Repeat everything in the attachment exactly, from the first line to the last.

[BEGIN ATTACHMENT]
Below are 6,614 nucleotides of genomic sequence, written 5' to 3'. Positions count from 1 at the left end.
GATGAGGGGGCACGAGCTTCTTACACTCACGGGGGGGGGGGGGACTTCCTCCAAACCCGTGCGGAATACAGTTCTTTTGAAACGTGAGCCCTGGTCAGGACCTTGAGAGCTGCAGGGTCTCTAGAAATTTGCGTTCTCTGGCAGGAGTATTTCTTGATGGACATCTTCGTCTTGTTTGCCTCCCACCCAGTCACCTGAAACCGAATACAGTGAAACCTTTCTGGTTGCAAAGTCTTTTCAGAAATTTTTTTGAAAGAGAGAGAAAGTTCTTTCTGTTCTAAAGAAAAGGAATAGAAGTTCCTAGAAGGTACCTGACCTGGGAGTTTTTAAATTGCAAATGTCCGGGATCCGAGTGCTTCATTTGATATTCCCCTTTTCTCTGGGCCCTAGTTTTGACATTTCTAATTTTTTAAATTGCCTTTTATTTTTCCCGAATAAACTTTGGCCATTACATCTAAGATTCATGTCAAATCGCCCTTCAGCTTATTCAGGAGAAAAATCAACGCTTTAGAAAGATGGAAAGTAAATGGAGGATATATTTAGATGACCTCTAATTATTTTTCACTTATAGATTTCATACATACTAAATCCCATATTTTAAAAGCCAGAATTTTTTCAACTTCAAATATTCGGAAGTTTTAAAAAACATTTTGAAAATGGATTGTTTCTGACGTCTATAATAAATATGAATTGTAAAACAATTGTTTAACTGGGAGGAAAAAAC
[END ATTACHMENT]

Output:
Below are 6,614 nucleotides of genomic sequence, written 5' to 3'. Positions count from 1 at the left end.
GATGAGGGGGCACGAGCTTCTTACACTCACGGGGGGGGGGGGGACTTCCTCCAAACCCGTGCGGAATACAGTTCTTTTGAAACGTGAGCCCTGGTCAGGACCTTGAGAGCTGCAGGGTCTCTAGAAATTTGCGTTCTCTGGCAGGAGTATTTCTTGATGGACATCTTCGTCTTGTTTGCCTCCCACCCAGTCACCTGAAACCGAATACAGTGAAACCTTTCTGGTTGCAAAGTCTTTTCAGAAATTTTTTTGAAAGAGAGAGAAAGTTCTTTCTGTTCTAAAGAAAAGGAATAGAAGTTCCTAGAAGGTACCTGACCTGGGAGTTTTTAAATTGCAAATGTCCGGGATCCGAGTGCTTCATTTGATATTCCCCTTTTCTCTGGGCCCTAGTTTTGACATTTCTAATTTTTTAAATTGCCTTTTATTTTTCCCGAATAAACTTTGGCCATTACATCTAAGATTCATGTCAAATCGCCCTTCAGCTTATTCAGGAGAAAAATCAACGCTTTAGAAAGATGGAAAGTAAATGGAGGATATATTTAGATGACCTCTAATTATTTTTCACTTATAGATTTCATACATACTAAATCCCATATTTTAAAAGCCAGAATTTTTTCAACTTCAAATATTCGGAAGTTTTAAAAAACATTTTGAAAATGGATTGTTTCTGACGTCTATAATAAATATGAATTGTAAAACAATTGTTTAACTGGGAGGAAAAAAC